The cat is out of the bag, says National Post columnist Tasha Kheiriddin. Forget the Senate scandal and the daily drip of embarrassing Mike Duffy news for the Conservative Party. The real war is with unions, Kheiriddin wrote Thursday.
While the political showdown making news this month has pitted Prime Minister Stephen Harper against Senator Mike Duffy, a more important battle is shaping up for the 2015 election. It’s between the Conservative Party and organized labour — as evidenced by the resolutions the party will be debating at its policy convention in Calgary this week.
Kheiriddin is right.
Check out the slew of motions coming up for debate at the Conservative Party convention. The party triaged the motions to avoid duplication, and still managed to advance nine proposals that are variations on one theme: undermine bargaining rights and attack organized labour.
Photo: perspective. Used under a Creative Commons BY-SA 2.0 licence.
There’s no hidden agenda in this policy proposal about the Canadian Broadcasting Corporation, up for debate at the Conservative Party convention: eliminate “all public funding of the corporation” because it “creates unfair competitive advantage with privately owned and operated networks and stations.”
This idea, pushed by the riding of Saint Boniface, may be a bit awkward for their MP, Canadian Heritage Minister Shelly Glover.
According to polling, a majority of Canadians oppose cuts to the CBC.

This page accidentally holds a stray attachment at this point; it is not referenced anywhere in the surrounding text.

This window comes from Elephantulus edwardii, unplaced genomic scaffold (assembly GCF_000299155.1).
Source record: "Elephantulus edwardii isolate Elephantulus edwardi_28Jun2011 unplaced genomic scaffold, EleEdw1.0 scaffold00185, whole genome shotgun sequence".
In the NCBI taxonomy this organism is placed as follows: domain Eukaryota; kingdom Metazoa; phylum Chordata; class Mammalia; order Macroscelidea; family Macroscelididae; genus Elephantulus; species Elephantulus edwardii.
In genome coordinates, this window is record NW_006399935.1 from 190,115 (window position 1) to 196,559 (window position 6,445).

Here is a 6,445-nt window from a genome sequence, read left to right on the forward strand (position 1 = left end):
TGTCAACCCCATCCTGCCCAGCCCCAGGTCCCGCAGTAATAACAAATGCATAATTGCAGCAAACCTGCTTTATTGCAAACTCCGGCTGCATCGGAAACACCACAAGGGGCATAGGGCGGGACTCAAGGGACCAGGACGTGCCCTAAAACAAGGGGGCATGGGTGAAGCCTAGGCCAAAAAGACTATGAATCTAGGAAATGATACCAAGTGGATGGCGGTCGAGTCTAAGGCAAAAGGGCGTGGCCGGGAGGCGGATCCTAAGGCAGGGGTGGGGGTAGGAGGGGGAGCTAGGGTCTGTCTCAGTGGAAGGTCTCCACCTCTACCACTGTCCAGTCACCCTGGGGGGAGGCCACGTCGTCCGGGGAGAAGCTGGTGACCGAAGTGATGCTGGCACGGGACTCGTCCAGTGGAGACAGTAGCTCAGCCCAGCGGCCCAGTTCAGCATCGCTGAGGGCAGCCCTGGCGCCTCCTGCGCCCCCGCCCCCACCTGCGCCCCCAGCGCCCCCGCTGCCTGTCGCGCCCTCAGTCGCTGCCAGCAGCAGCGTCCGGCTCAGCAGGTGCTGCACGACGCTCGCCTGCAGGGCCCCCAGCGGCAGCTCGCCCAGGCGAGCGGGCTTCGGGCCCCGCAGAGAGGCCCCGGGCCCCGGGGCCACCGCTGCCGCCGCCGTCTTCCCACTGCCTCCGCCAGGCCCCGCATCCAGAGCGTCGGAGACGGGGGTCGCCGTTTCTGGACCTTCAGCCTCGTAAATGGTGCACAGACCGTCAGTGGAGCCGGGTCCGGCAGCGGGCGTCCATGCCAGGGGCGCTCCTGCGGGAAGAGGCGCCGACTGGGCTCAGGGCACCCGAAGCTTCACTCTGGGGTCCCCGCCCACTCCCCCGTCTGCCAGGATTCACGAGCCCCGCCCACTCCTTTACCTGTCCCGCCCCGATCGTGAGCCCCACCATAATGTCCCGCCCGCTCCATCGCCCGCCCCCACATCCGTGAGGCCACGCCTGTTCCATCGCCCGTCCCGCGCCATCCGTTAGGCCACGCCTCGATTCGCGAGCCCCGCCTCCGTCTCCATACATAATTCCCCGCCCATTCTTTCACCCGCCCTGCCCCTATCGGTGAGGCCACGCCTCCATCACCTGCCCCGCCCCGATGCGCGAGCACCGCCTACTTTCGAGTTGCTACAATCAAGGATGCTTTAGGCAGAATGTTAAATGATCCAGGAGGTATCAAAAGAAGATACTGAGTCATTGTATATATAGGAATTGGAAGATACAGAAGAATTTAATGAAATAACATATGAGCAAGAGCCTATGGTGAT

There's great value in having a strong public broadcaster in such a diverse and vast country, but the 2012 federal budget took a sharp knife to CBC’s budget, cutting it by more than 10 per cent, more than double most departments. Even before that round of cuts, Canada ranked in the bottom three out of 18 major Western countries when it came to public funding of their public broadcaster (on a per-capita basis).
The government has also taken additional steps to undermine CBC’s independence. The latest budget implementation bill, passed in June, includes a clause that allows the federal Cabinet to approve salaries, working conditions and collective bargaining positions for the CBC.
Photo: rickchung. Used under a Creative Commons BY-2.0 licence.
The Conservative government tried a new argument Wednesday to try and contain the Senate scandal.
Paul Calandra, the Prime Minister's Parliamentary Secretary, stood up in the House of Commons to chide three of Harper's Senate appointees for not knowing where they lived. Part of the spending scandal involving Pamela Wallin, Mike Duffy and Patrick Brazeau revolves around their primary residences and expense claims.
The residency question could be put to Stephen Harper. After all, he appointed Wallin as a representative of Saskatchewan, even though she lived in Ontario. Duffy was a longtime resident of Ottawa, but was appointed as a Senator for Prince Edward Island.
Or to Peter Van Loan, the Conservative government's House Leader, who not that long ago stood up in the House of Commons to defend the three senators and their "deep ties" to their home provinces.